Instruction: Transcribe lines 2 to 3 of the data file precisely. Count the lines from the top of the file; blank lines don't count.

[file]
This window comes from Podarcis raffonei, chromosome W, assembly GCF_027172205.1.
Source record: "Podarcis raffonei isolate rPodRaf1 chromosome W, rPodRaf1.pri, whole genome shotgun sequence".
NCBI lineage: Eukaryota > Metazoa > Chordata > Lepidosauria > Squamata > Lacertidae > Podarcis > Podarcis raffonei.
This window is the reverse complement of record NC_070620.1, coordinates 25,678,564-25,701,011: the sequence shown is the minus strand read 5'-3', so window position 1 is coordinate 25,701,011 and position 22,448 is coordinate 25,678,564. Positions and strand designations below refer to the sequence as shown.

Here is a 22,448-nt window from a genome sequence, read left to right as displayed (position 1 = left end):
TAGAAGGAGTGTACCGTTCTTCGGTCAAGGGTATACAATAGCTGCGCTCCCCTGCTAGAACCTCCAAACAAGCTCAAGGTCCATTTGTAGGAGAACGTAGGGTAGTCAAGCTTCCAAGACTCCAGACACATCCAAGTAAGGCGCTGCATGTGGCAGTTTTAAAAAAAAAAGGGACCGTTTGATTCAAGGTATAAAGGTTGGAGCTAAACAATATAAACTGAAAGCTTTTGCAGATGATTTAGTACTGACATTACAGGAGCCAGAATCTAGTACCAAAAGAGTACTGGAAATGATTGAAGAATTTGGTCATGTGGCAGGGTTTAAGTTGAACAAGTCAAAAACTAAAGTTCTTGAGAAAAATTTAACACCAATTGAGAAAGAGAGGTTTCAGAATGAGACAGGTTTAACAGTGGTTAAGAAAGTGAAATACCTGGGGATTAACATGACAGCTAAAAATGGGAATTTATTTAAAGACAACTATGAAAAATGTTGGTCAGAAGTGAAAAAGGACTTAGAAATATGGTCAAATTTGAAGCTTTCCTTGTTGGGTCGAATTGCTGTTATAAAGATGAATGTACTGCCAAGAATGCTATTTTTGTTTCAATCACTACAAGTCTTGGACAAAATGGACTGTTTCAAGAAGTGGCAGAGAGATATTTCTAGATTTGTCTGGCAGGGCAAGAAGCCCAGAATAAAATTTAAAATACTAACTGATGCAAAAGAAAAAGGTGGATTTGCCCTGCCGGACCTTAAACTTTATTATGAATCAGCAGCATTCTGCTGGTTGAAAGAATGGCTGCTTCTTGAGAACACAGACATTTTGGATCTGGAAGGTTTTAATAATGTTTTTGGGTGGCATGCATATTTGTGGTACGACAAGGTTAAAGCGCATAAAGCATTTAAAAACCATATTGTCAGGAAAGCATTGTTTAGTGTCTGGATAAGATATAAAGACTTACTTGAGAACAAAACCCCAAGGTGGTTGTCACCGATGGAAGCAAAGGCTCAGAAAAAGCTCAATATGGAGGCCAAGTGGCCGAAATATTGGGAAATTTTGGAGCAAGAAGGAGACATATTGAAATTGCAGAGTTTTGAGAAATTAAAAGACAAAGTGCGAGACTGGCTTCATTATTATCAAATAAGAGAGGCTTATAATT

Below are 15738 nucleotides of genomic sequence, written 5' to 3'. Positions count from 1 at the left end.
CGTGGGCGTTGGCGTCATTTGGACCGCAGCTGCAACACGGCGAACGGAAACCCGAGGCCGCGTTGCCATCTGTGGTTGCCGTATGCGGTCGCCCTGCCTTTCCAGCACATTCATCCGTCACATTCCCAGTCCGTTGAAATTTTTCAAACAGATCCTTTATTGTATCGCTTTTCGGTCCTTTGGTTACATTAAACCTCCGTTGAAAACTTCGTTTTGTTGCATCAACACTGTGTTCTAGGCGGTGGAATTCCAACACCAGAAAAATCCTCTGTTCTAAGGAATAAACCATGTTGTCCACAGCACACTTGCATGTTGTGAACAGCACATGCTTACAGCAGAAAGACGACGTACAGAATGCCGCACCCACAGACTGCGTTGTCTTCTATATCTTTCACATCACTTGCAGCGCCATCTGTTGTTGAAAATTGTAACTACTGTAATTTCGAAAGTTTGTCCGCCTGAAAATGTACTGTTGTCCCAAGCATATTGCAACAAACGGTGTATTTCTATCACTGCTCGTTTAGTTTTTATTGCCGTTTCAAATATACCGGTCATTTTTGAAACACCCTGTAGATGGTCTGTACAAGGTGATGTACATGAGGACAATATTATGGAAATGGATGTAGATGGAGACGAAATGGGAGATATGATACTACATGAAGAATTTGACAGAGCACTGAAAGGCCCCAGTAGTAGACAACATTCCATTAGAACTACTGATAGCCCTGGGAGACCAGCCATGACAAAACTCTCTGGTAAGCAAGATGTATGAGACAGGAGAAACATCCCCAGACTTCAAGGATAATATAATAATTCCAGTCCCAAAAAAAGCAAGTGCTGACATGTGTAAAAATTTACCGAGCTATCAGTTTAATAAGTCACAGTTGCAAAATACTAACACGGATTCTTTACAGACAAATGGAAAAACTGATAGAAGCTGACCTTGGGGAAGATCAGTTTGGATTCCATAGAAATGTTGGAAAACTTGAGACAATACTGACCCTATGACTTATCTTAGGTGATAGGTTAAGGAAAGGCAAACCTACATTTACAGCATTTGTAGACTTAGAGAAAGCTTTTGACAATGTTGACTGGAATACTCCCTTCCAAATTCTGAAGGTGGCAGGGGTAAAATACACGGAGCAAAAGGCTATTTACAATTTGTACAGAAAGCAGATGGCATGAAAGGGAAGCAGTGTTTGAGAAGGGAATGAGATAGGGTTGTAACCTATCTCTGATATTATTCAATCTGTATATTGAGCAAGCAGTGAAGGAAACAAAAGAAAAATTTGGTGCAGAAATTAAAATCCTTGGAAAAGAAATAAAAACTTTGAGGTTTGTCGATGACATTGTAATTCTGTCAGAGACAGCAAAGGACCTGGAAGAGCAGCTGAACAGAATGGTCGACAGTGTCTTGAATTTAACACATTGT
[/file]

Source record: "Podarcis raffonei isolate rPodRaf1 chromosome W, rPodRaf1.pri, whole genome shotgun sequence".
NCBI lineage: Eukaryota > Metazoa > Chordata > Lepidosauria > Squamata > Lacertidae > Podarcis > Podarcis raffonei.